Facebook Saved Target Groups
This type of user targeting is much more conventional. Facebook has a plethora of information on all of its members and this is the place to come to take advantage of that. Here are just a few of the many segmenting capabilities Facebook has for their saved target groups:
Facebook Saved Target Groups has the amazing ability to upload one of your custom audiences so that you can continue to refine the targeting around that segment. For example, you can upload a big list of emails that you want to target, then continue to refine that audience by adding on different parameters like age, gender, or location.
This is the ability to upload a custom audience to a saved target group, but instead of serving the ad to those users, Facebook will make sure to not show the ad to those people. So if your campaign objective is to bring completely new visitors to your site, you can choose to exclude a list of people who have visited your web page in the past.
Facebook has a unique way of finding people who have experienced, or are about to experience, important life events. This includes things like an approaching anniversary, someone celebrating a new job or someone celebrating a new relationship. This is a great way to target customers if your product fits into any of these categories.
This data is interesting because it comes from third parties sources Acxiom, Datalogix, and Epsilon. The companies that provide this information actually base it on information collected on other websites, which is why it would definitely be worth testing out.
This capability is great because it will allow you to solely target users connected to your Page, so you have a good idea that they already like your brand. You can also choose to target people not already connected to your Page, which can boost your reach to unique users.
Facebook Targeted Ad Example
We’re now going to walk through an example of creating an ad and targeting it using a custom audience, a Lookalike audience, and a saved target group. Imagine the sales team of your company just sent over a list of about 700 customers who you would like to target with Facebook ads in hopes of bringing them back to your site to buy more products.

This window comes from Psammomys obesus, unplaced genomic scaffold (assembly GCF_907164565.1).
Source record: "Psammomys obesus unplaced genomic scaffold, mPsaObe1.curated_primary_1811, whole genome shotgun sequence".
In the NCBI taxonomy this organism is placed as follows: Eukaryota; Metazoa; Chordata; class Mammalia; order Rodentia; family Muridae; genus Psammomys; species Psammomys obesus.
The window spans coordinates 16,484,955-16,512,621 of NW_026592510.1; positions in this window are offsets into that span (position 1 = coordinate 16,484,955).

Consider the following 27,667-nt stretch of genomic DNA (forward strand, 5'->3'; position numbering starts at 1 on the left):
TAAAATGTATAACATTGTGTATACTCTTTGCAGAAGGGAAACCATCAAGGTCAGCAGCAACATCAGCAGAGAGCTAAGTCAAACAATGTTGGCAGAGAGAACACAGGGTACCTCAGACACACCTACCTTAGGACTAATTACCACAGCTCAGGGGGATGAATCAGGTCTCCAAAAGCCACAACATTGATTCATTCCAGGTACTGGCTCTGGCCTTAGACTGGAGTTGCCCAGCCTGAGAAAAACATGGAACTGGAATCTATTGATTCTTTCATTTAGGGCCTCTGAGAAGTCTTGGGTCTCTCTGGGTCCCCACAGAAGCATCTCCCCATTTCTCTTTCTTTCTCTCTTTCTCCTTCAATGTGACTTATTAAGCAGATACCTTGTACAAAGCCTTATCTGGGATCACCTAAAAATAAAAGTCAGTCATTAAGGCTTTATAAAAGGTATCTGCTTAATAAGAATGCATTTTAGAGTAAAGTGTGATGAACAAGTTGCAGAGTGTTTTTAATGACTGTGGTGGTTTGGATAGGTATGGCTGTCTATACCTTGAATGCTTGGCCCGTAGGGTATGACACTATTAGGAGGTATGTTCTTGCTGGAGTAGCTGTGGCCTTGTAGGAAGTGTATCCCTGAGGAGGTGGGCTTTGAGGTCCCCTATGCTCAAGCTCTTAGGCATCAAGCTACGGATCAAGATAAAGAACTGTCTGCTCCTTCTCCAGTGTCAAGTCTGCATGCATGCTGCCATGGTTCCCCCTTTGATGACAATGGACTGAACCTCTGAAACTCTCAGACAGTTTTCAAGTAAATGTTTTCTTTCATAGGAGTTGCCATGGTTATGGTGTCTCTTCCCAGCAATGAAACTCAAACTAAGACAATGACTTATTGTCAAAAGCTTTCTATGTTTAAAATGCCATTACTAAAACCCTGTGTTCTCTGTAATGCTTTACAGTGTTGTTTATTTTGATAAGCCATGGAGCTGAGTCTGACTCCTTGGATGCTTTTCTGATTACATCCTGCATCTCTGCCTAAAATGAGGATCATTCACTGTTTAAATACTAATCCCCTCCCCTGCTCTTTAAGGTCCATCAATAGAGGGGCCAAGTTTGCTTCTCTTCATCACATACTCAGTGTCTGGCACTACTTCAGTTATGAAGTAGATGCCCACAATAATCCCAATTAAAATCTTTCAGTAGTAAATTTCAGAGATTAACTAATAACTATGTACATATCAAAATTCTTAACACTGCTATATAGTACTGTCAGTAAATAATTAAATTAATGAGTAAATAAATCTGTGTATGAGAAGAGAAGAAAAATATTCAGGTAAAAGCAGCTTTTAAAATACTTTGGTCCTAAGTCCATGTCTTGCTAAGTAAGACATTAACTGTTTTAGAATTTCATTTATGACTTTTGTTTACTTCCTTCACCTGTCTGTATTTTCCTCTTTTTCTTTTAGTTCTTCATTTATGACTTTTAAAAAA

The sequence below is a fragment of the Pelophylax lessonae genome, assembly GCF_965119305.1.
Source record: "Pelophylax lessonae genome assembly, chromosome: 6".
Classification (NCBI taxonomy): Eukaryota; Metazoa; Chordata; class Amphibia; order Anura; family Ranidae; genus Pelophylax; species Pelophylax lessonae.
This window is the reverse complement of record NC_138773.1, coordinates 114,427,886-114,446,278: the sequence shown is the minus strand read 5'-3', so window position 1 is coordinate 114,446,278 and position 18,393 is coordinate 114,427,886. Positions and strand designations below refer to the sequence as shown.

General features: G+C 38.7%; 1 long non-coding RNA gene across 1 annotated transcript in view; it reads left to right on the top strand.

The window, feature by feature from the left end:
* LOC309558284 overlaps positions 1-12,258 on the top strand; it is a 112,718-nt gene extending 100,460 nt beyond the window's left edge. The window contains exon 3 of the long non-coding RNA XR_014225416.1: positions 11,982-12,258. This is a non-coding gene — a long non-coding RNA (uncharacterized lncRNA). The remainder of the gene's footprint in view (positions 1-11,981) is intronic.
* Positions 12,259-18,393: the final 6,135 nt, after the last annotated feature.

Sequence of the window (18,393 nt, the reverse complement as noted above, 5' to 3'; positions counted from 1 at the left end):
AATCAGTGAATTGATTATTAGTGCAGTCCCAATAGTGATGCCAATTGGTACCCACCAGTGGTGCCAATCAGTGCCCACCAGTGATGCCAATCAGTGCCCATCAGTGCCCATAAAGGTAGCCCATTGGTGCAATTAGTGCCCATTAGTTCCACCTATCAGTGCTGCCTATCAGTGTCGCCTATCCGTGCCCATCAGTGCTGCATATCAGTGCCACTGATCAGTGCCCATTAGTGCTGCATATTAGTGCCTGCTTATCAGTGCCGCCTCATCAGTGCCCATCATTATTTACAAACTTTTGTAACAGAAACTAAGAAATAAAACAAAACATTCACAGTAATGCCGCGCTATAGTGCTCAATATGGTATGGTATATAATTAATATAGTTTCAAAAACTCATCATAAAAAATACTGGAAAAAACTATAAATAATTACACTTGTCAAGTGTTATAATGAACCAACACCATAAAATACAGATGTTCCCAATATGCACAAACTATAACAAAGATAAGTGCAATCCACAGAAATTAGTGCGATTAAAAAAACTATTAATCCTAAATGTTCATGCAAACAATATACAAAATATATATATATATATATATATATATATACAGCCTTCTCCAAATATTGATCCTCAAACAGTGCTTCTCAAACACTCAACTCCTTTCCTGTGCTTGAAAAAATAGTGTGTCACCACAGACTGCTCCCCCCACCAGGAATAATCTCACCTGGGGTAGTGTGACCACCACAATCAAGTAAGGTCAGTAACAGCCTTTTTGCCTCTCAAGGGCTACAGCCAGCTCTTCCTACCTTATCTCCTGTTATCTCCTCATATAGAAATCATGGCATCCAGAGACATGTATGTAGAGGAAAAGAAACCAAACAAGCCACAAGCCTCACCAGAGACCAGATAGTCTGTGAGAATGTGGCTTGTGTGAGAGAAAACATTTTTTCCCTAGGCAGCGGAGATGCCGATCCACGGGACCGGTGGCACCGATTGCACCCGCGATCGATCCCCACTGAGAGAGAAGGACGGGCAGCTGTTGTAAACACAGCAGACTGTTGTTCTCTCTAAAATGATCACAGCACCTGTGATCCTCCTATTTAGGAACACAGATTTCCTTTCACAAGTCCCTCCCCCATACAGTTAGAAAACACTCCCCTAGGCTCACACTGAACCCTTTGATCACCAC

Step 1. Upload the List of Potential Customers’ Email Addresses
You need to upload the file in the audiences tab of Power Editor. All of the email addresses must be in the first column and the document must be saved as a .txt or .csv file. When you upload the file in Power Editor you should see a prompt similar to this:
The 727 instead of 730 mean that three of the email addresses weren’t uploaded due to errors, most likely formatting mistakes. Facebook will now go to work pairing the emails that did upload properly.
Step 2: Create a Lookalike Audience
Facebook finished matching as many emails as it could and we ended up with a segment of 400 users, which doesn’t seem high enough for this campaign. That’s why we should create a Lookalike audience to supplement this group. Open up the Lookalike Audience section and choose the correct source, what you named the email list in step one, then choose a target country and level of similarity.
We chose to optimize for high similarity because we don’t want this list of very relevant emails to be watered down with people who don’t fit. This Lookalike yielded an additional 2.1 million users to target.
Step 3: Additional Targeting by Demographics
Now that we have a sizable audience pool, we can start to layer on some additional targeting parameters. For instance, we can cut the audience down by adding an age restriction, location, or interests. That’s what we did for this example, and we went from an audience of more than 2.1 million users down to 30,000 very relevant targets.
Testing for Continued Success
As you can see, there are many different ways to find audiences to advertise to on Facebook. The key is to keep testing new ways to find which one will drive the lowest cost per goal and which will be the most effective.
If you’re not quite ready to start your foray into paid Facebook advertising solutions, don’t worry. There are some great tools – like Sprout Social – that can help you maximize your organic engagement with your customers.
- Schedule all of your organic Facebook posts in advance.
- Use our Facebook analytics to report on all of your success.
- Monitor your best performing content to inform future posts.
Michael Patterson: Michael enjoys writing about all things social media, and his insights can be found on Adweek's SocialTimes, Social Media Today and Social Media Examiner. When he isn't pouring over blog posts he can usually be found exploring Chicago's unique neighborhoods and breweries.
Hi Michael. Great Facebook articles. Wondering if you've thought about posting a guide for companies who manage other businesses' Facebook ads. I'm finding that the setup and management is slightly different - i.e. billing, bulk ad creations, reporting, ad account access, etc. and would love to know any tips on how to improve the process and configure things appropriately. Thanks!
Michael you post such a mice articles, Now I feel confident after understanding the basics of Facebook advertising marketing.